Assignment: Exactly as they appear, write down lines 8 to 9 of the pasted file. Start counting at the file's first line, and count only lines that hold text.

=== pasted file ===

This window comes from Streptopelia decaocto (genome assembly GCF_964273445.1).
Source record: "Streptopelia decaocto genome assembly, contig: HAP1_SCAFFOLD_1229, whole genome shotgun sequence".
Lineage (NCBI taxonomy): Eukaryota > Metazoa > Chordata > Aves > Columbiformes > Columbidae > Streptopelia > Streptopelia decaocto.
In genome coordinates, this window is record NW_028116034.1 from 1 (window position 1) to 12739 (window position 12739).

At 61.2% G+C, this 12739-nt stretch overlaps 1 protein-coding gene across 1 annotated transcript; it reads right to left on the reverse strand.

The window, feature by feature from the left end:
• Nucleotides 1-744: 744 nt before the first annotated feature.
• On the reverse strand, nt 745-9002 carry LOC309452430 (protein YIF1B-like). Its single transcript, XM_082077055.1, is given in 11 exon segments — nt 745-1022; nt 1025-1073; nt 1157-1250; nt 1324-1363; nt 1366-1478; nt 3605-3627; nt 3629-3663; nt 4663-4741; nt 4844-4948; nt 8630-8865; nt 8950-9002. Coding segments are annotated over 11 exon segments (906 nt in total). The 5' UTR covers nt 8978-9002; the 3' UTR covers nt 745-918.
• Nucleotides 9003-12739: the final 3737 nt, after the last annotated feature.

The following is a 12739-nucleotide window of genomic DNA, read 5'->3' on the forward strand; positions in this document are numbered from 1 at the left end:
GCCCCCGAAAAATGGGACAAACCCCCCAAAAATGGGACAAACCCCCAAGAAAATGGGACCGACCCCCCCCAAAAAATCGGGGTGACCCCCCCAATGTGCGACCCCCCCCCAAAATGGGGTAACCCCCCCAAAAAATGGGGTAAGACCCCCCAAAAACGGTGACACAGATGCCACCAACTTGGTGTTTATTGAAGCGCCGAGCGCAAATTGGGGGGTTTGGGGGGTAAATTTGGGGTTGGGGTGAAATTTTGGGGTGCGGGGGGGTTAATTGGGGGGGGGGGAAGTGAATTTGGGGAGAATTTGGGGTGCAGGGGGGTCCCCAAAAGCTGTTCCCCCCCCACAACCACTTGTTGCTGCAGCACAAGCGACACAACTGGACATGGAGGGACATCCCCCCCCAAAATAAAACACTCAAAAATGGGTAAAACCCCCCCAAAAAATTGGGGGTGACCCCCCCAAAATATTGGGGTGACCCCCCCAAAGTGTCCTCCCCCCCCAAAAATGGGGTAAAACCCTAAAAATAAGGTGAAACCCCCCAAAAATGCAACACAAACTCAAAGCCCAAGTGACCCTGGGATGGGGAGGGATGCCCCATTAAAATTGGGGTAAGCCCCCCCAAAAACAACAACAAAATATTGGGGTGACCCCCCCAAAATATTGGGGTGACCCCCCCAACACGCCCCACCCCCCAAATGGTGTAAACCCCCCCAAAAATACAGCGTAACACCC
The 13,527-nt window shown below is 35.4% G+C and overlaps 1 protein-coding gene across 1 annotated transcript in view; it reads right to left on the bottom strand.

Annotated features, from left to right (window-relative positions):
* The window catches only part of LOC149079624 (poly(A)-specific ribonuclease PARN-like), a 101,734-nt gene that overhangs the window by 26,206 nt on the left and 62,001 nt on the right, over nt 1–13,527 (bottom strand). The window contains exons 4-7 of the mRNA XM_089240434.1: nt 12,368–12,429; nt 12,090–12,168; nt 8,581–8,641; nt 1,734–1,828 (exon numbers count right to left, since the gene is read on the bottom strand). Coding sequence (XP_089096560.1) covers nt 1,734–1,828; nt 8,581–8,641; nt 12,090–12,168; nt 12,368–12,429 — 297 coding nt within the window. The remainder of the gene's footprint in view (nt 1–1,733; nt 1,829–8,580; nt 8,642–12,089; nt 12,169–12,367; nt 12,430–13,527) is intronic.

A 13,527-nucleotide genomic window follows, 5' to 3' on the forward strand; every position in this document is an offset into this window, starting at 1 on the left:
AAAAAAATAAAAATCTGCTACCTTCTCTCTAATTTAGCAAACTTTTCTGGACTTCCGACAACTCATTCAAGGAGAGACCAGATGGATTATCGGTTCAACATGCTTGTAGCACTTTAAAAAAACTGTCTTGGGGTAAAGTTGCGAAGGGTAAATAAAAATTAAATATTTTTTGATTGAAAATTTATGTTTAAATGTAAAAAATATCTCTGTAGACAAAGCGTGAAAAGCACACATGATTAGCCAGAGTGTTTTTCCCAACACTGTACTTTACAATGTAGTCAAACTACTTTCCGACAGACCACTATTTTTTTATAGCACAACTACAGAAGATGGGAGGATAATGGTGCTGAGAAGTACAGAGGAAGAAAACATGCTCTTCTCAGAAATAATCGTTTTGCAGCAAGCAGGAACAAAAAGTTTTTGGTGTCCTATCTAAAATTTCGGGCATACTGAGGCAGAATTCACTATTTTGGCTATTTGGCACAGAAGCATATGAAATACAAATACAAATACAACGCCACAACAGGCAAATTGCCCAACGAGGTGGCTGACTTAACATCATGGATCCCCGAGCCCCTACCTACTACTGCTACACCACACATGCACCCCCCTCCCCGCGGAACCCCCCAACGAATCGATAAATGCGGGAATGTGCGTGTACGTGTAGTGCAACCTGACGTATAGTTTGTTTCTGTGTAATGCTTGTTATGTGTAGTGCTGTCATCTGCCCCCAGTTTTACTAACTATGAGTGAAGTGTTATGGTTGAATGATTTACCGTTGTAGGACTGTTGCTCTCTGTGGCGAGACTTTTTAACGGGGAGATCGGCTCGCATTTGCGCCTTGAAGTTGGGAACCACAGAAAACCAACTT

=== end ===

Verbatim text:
• On the reverse strand, nt 745-9002 carry LOC309452430 (protein YIF1B-like). Its single transcript, XM_082077055.1, is given in 11 exon segments — nt 745-1022; nt 1025-1073; nt 1157-1250; nt 1324-1363; nt 1366-1478; nt 3605-3627; nt 3629-3663; nt 4663-4741; nt 4844-4948; nt 8630-8865; nt 8950-9002. Coding segments are annotated over 11 exon segments (906 nt in total). The 5' UTR covers nt 8978-9002; the 3' UTR covers nt 745-918.
• Nucleotides 9003-12739: the final 3737 nt, after the last annotated feature.